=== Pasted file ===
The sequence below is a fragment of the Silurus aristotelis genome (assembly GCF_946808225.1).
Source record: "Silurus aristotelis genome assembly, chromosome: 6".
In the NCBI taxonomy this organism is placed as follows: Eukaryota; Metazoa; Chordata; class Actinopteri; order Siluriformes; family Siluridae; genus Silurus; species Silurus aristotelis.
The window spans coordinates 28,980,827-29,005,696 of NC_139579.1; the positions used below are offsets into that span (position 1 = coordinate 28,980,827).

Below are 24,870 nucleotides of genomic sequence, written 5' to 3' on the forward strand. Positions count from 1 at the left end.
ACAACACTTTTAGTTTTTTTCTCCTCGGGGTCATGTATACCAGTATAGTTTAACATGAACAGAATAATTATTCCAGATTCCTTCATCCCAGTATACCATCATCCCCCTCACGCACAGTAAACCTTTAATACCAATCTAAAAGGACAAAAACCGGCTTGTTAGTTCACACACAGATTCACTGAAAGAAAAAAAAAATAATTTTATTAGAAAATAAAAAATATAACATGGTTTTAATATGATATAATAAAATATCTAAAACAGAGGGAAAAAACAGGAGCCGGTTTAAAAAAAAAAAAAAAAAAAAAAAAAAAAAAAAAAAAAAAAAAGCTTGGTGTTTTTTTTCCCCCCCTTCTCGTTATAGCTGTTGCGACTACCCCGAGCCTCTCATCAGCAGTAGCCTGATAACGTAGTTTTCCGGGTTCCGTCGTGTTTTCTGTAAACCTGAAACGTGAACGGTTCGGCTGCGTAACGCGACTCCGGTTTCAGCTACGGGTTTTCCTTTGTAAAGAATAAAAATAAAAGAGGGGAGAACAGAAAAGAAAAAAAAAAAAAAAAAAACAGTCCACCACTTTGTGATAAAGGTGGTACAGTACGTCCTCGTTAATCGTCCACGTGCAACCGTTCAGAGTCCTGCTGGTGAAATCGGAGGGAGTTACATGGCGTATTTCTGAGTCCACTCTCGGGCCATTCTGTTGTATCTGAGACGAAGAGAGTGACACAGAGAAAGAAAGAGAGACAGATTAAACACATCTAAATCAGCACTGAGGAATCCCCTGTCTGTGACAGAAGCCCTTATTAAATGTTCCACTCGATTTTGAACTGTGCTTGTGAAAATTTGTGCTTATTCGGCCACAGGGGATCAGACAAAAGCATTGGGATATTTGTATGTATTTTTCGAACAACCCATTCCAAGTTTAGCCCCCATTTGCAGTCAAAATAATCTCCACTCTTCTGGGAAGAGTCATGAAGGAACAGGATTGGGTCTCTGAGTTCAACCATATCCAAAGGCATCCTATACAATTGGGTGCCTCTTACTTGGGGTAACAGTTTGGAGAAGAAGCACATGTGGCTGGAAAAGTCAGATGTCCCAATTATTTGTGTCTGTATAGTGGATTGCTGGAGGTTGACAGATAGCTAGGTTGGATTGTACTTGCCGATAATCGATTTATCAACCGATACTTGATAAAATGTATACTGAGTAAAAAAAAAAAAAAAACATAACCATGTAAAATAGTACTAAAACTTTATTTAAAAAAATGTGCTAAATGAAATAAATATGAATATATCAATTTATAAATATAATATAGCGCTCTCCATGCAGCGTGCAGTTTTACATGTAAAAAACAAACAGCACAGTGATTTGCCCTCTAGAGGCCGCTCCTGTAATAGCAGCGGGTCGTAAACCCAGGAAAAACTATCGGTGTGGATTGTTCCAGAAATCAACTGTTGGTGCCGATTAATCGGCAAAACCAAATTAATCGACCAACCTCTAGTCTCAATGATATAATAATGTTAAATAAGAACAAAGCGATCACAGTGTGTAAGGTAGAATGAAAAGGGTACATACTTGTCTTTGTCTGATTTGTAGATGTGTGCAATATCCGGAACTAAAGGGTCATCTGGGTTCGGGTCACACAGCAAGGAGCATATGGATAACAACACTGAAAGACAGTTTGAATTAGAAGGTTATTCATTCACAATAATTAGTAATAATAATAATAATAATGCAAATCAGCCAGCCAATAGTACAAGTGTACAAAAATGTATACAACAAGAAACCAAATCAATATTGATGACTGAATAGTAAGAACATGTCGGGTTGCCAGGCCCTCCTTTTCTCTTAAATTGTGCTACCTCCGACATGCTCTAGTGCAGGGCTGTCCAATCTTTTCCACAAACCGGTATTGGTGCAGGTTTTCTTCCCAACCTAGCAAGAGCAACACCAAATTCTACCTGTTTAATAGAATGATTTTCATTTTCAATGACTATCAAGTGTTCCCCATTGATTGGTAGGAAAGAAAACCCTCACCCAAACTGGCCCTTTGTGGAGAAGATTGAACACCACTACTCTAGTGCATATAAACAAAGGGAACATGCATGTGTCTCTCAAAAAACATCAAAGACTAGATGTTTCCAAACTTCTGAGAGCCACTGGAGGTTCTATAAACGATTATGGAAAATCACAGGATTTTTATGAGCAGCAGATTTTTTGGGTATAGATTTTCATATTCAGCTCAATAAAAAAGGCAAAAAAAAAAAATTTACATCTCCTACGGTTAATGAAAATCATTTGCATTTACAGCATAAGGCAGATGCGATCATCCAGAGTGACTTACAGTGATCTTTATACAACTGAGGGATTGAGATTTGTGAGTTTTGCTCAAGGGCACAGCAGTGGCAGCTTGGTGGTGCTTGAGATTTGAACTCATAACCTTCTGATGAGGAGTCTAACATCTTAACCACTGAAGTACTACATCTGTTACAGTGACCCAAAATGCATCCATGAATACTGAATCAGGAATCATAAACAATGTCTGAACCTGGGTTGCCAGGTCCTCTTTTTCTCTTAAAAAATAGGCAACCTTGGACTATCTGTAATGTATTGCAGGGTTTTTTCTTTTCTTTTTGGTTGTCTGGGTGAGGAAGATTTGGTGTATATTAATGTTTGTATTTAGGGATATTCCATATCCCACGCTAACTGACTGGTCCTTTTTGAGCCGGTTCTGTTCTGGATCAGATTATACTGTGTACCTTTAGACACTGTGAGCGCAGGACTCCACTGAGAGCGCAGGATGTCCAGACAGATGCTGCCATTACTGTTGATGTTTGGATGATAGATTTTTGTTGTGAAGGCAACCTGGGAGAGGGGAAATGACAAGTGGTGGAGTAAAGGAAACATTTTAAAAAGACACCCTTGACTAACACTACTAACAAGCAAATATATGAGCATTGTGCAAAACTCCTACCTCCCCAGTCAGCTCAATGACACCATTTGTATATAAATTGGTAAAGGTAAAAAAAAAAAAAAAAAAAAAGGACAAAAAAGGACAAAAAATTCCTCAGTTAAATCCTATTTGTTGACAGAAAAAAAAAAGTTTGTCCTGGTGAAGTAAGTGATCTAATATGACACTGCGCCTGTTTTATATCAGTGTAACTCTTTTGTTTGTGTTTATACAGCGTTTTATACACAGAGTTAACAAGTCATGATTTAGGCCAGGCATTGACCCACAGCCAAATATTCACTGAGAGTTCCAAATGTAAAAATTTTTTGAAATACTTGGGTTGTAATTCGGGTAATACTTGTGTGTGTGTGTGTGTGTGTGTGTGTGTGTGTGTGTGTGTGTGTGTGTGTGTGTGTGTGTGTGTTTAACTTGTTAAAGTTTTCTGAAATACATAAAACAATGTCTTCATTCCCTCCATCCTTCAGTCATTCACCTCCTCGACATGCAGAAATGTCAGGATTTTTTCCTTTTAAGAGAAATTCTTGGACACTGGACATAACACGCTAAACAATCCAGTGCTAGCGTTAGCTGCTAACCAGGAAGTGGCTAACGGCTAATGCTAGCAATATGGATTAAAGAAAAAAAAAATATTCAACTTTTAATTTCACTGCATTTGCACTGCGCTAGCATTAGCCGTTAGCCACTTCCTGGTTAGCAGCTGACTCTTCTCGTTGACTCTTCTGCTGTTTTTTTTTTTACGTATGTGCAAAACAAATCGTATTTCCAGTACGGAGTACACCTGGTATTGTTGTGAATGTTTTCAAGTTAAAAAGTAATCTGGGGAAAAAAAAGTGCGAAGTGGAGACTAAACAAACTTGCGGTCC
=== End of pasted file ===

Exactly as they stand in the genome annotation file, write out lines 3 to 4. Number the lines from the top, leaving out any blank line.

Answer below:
In the NCBI taxonomy this organism is placed as follows: Eukaryota; Metazoa; Chordata; class Actinopteri; order Siluriformes; family Siluridae; genus Silurus; species Silurus aristotelis.
The window spans coordinates 28,980,827-29,005,696 of NC_139579.1; the positions used below are offsets into that span (position 1 = coordinate 28,980,827).